Feb. 8, 2012
As oil and gas development increases throughout Northern Colorado, an Aurora lawmaker wants to require energy companies to provide more information to the state about how much water is used for hydraulic fracturing and prevent possible groundwater contamination from the practice, particularly in areas where radioactive and explosive material can be found.
State Sen. Morgan Carroll, D-Aurora, is sponsoring the "Water Rights Protection Act," which, if passed, could affect future oil and gas drilling and hydraulic fracturing in eastern Larimer County where there are underground uranium deposits.
The oil and gas industry uses hydraulic fracturing, or fracking, to help drill horizontal wells, which reach oil or natural gas found thousands of feet underground in deposits that were once uneconomical to tap. Nearly all the new oil wells in the region are fracked, which requires the use of millions of gallons of water mixed with sand and toxic chemicals to blast open, or fracture, the rock deep underground in order to release oil and gas.
Fracking is a controversial issue in Northern Colorado, where the Northern Colorado Water Conservancy District may decide this week whether to allow Colorado-Big Thompson Project water to be used for energy development and fracking outside the district's boundaries.
Windsor-area residents became concerned about fracking last year after an energy company proposed to drill new oil wells near a subdivision, where residents are worried about how fracking could affect their water quality.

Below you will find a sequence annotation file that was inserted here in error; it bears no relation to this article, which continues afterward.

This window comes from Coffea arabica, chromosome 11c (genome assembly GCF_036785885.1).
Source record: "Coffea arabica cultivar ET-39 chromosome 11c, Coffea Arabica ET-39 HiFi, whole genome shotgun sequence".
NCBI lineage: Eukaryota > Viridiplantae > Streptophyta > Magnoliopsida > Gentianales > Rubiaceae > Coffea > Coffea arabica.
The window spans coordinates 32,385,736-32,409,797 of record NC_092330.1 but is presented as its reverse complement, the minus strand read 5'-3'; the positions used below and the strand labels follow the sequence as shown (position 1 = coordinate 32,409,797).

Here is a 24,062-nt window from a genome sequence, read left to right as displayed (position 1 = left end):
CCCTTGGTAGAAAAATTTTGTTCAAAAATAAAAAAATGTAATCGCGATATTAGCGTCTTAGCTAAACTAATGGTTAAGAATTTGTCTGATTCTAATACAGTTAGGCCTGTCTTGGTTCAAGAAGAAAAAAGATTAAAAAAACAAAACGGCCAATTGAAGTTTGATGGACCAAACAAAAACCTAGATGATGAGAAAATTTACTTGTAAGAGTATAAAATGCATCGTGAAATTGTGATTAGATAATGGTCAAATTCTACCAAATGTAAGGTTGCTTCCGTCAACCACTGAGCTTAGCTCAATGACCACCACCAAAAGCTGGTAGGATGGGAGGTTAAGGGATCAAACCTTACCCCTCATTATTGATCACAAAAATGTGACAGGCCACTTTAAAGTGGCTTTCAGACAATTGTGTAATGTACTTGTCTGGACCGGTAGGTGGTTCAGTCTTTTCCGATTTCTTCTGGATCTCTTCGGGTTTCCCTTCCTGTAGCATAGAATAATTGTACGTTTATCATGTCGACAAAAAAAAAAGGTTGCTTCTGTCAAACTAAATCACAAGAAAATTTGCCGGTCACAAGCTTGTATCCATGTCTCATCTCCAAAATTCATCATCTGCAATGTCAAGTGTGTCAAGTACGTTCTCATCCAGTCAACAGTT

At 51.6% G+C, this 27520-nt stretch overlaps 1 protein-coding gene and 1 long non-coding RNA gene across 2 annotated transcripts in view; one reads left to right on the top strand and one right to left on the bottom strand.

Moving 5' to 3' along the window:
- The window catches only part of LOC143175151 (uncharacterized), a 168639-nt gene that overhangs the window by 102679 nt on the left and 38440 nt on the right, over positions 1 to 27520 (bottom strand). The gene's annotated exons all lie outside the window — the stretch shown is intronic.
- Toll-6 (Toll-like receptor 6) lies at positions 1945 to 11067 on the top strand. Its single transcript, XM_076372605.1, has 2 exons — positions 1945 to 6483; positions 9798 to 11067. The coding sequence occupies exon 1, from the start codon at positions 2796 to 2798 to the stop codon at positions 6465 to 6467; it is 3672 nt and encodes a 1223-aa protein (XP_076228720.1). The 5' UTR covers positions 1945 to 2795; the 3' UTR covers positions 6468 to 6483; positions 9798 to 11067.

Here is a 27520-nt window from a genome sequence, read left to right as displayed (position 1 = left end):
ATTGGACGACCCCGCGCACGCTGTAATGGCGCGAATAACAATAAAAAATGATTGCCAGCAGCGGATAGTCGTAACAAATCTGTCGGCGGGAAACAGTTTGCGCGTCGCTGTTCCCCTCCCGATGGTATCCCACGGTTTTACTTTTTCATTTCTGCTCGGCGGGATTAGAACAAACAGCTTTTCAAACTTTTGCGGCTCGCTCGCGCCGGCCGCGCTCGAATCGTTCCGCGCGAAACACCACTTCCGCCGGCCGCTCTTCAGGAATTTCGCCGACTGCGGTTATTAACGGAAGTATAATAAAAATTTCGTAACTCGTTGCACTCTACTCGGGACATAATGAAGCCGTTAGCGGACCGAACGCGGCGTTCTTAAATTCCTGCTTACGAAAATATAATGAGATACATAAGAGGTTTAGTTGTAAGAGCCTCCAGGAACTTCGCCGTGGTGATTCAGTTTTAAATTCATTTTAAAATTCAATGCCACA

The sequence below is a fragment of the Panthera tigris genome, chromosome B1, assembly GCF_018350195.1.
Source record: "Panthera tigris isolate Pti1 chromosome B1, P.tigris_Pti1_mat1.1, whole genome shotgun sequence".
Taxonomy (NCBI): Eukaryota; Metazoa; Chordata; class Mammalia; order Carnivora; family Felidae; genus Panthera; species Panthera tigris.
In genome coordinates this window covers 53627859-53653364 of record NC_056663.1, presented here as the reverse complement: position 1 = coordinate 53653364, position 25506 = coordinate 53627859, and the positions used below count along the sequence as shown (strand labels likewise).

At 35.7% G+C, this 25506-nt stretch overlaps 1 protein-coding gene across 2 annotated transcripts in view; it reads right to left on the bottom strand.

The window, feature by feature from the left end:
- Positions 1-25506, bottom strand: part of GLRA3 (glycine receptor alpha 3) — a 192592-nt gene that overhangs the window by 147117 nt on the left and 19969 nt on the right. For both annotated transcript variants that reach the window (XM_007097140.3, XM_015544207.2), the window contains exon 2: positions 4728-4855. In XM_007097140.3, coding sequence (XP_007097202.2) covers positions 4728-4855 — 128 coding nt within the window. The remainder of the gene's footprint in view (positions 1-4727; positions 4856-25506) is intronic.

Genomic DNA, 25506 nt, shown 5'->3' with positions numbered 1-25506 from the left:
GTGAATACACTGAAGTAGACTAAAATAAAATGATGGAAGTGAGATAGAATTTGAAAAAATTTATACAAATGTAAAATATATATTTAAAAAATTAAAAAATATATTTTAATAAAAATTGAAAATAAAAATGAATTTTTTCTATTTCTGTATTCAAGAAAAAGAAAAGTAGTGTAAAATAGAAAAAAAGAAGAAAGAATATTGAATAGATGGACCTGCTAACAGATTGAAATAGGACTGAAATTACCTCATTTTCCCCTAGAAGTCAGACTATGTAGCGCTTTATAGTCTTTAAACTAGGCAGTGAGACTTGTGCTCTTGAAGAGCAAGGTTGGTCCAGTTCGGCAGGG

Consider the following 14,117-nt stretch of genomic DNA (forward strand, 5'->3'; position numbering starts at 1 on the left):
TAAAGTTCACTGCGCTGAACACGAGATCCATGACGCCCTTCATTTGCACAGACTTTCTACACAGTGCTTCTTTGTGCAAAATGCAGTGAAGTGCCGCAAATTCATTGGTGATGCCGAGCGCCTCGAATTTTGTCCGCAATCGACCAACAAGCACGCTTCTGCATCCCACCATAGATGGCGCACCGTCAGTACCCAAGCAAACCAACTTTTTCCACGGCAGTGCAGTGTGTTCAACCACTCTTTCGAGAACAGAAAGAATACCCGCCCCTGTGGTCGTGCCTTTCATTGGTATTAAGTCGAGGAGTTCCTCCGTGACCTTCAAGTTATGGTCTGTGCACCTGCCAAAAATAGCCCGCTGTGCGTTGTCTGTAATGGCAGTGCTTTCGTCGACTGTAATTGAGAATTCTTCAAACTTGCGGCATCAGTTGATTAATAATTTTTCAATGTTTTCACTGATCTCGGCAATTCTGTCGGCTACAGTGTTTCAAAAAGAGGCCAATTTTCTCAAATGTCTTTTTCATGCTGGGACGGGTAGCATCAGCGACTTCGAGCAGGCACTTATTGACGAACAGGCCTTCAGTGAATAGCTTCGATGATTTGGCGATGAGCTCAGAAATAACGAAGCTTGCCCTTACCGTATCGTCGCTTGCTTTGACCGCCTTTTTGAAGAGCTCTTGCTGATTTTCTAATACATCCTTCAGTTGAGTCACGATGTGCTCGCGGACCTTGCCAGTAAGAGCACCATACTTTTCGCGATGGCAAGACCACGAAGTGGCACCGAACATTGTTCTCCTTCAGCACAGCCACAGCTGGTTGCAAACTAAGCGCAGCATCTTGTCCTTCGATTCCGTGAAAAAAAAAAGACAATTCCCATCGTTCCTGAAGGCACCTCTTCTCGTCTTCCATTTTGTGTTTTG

Carroll's bill, sponsored in the House by Rep. Roger Wilson, D-Glenwood Springs, seeks to require the state to write new rules that would regulate fracking near federal Superfund sites and sites containing radioactive materials.
Energy companies would be required to report to the state how much water they plan to use to frack a specific well and submit water quality reports for all water wells within a half mile of a fracked oil well.
The bill would prohibit fracking within a half mile of any surface water unless the driller keeps all the fracking fluid contained within a "closed-loop" system, which would prevent the fluid from escaping into the environment.
Energy companies would also be held responsible for any water pollution that occurs within a half mile of a well and its bottom-hole if that pollution occurred within six months of drilling.
"With fracking statewide, I have an interest in getting the big picture of how much water we're using, both projected and actual," Carroll said Monday. "The portion of the bill that's dealing with closed-loop, there's rebuttable presumption that if there's contamination, that if you drilled within a half mile within the last six months, you're the one who's responsible for that."
She said the bill, primarily written to address issues with fracking near unexploded munitions and places where depleted uranium was stored at the former Lowry Bombing and Gunnery Range in Aurora, would apply to areas with uranium deposits, possibly including Powertech's Centennial Project site between Wellington and Nunn.
The Colorado Oil and Gas Association, which represents the energy industry in Colorado, has not yet taken a position on the bill.
"While we were not consulted with or shared a draft before introduction, and as such cannot comment on all the details or motivations, we do look forward to discussing the bill with the sponsor," said COGA spokesman Doug Flanders.
Carroll said the bill could harness some political momentum about fracking created by new state rules adopted last year requiring energy companies to publicly disclose many of the chemicals that make up fracking fluid.
"I think with greater transparency, people are going to realize fracking fluids are not anything to take lightly," she said. "I think for most people who have concerns about this, disclosure is a very good first step."
Fracking regulations could tighten
Feb. 8, 2012